The federal government announces $2.8 billion to settle Aboriginal school lawsuits in British Columbia | Canada | The Epoch Times

[The Epoch Times, January 23, 2023](The Epoch Times reporter Zhou Xing reported in Toronto) The federal government has reached a 2.8 billion agreement to solve theBritish ColumbiaA class action lawsuit brought by an Aboriginal community related to collective harm caused by a residential school.

At a news conference in Vancouver on Saturday,CanadaIndigenous Affairs Minister Marc Miller said the government signed the agreement with plaintiffs representing 325 Aboriginal groups who opted in to the Gottfriedson Band lawsuit.

The lawsuit initially involved 3 categories of complainants, but in 2021, the parties agreed to focus initial settlement efforts on survivors and their descendants to ensure they receive compensation during their lifetimes.

Miller said the out-of-court settlement will be guided by four pillars, with the award going to support the revival, preservation, promotion and well-being of Aboriginal communities of Aboriginal languages ​​and cultures.

The $2.8 billion would be placed in a separate not-for-profit trust, he said. More terms of the settlement will be announced next month.

More than a decade ago, former shishalh chief Garry Feschuk and former Tk’emlupste Secwepemc chief Shane Gottfriedson launched a lawsuit for abuse at school, But day students who were not eligible for the 2006 full-time student settlement sought justice.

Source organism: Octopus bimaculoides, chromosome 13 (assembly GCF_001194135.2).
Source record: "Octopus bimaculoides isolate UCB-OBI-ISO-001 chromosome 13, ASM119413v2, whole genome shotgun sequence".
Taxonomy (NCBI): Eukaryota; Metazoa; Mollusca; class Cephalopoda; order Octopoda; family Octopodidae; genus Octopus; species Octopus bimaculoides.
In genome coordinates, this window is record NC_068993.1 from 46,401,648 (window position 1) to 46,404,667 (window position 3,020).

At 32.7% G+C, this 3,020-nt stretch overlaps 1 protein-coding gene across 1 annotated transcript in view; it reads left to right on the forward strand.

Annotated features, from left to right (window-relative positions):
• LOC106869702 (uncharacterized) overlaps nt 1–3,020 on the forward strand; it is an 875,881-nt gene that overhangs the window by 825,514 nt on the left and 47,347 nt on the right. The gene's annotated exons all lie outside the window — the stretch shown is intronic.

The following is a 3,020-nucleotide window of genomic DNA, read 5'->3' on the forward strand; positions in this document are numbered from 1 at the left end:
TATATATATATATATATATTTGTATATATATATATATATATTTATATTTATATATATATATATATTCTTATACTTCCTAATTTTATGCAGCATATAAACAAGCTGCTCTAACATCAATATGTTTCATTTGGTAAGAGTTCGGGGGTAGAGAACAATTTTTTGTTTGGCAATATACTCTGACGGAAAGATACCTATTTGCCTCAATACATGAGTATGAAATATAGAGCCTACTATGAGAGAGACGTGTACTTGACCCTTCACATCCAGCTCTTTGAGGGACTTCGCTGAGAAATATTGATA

Gottfriedson said: “Today, on behalf ofCanadaThe 325 Aboriginal groups across the country have developed a settlement plan that enables groups to work along the four pillars. “

He said the settlement allows Aboriginal communities to control the entire process, “We will manage and distribute these funds, and we will provide them to all 325 groups in a fair and objective manner.”

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Each community will decide for itself which of the four pillars to focus on and will develop a ten-year implementation plan.

Class action attorney Peter Grant explained that after the first decade, another ten-year plan would be drawn up with the aim of ensuring all funds were distributed over 20 years.

Between Feb. 27 and March 1, a federal court will decide whether to approve the settlement, followed by an appeal period. Thereafter, the relevant funds will be transferred to the trust account.

Editor in charge: Yue Yi

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